realizing that we are all going through very similar things. We all have friends who are
having problems. We are all having problems too. And that, I think it’s just good to hear
other people share things like that sometimes. (Jimmy, 5th Former)
As they listened, students discovered commonalities with others. The realization that “we are all
having problems too” reinforced their sense of interdependence:
Sometimes, I just need to sit back, I just need to give that person their space to talk and I
need to, you know, show them that, I do care. And that, I understand that this is about
them and this is something that they need. And that’s not something that I would
necessarily do before. So, that to me, yeah, that definitely has changed. (Alan, 6th Former)
Boys reported that they developed a greater capacity to listen even when what people were
sharing made them uncomfortable. This student, for example, noticed how much better he could
treat his younger sister, reflecting on his usual dismissal of her concerns as “a teenage girl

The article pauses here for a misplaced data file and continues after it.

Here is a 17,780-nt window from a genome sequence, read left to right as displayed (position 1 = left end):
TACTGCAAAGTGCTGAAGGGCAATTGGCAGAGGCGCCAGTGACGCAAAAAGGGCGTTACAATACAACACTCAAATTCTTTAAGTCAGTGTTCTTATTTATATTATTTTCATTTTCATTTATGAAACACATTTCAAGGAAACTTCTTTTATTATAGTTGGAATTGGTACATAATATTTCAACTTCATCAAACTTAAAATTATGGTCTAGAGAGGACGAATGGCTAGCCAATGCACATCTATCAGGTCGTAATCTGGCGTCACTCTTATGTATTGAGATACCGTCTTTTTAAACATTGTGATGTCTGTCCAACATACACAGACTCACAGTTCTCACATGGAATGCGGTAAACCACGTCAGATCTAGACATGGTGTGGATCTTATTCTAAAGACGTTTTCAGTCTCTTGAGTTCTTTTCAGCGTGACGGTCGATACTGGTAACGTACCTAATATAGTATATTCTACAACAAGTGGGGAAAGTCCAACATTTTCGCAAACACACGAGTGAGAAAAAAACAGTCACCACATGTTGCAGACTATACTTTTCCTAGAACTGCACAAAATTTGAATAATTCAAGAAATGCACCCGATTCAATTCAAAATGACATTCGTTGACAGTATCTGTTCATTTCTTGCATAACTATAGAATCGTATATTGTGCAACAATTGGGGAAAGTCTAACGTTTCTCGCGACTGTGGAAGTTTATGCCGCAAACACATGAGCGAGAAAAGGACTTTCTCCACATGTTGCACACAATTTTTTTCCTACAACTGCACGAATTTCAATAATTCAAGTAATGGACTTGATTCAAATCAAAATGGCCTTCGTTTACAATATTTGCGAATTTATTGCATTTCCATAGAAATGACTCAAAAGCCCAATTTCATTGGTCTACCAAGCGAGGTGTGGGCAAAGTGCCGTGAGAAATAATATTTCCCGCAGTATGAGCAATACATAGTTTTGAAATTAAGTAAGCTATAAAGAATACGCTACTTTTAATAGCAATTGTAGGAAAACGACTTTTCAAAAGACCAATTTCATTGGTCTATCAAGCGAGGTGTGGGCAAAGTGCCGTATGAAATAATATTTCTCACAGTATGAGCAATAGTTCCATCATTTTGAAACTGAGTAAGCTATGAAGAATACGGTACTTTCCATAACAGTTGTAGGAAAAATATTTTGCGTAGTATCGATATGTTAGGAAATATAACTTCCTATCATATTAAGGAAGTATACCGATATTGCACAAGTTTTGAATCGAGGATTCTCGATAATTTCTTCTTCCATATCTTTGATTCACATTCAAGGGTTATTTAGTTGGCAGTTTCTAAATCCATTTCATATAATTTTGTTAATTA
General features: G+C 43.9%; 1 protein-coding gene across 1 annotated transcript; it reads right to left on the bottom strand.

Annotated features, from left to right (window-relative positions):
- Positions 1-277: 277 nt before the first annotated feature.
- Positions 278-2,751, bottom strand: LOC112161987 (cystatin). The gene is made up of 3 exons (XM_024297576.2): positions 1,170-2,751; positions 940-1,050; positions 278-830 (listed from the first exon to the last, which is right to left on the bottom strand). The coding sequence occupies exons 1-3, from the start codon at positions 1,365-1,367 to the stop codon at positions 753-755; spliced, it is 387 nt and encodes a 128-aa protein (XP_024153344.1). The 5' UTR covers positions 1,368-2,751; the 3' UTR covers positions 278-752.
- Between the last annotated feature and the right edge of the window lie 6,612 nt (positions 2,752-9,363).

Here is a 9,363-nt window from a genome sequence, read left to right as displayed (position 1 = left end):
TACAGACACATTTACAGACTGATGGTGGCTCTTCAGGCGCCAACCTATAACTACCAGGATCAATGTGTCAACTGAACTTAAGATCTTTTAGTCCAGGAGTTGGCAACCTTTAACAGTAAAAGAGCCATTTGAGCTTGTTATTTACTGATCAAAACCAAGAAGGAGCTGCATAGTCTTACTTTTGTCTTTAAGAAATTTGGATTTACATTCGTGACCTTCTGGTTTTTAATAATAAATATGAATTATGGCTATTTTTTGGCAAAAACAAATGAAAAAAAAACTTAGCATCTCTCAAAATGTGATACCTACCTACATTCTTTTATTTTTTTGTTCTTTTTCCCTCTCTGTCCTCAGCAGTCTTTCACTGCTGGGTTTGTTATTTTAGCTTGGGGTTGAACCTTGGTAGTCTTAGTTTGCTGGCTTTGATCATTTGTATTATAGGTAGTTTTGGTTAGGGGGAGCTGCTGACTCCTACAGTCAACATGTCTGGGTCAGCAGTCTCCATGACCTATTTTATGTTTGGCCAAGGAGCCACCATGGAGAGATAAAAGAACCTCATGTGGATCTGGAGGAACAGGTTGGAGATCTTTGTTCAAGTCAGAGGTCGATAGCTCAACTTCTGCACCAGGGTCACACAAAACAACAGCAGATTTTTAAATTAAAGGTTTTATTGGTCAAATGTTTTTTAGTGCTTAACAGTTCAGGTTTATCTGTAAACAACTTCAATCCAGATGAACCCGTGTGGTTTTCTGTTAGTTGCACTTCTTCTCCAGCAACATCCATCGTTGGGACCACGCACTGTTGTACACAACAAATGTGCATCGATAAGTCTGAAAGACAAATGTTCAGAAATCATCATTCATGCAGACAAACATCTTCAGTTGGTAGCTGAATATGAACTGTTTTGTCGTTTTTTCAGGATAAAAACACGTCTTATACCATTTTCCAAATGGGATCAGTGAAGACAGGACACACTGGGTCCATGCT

A little while ago my sister was talking about, she was having a teenage girl thing.
Talking about guys and that kind of thing. And, I didn’t necessarily want to hear
everything that I heard, but it [peer counseling] helped me listen a lot better. I would’ve
been like, alright that’s not really what, let’s stop talking about this, but I guess since I’ve
been in peer counseling I kind of learned to be quiet and let her say her thing. (Peter, 6 th
Another participant registered the same self-improvement, reflected also in better interactions
within his family:
It’s better to listen rather than put your input in, so I’m doing that a little more with my
family, especially with my Dad. Because when he used to talk, I would just ignore him or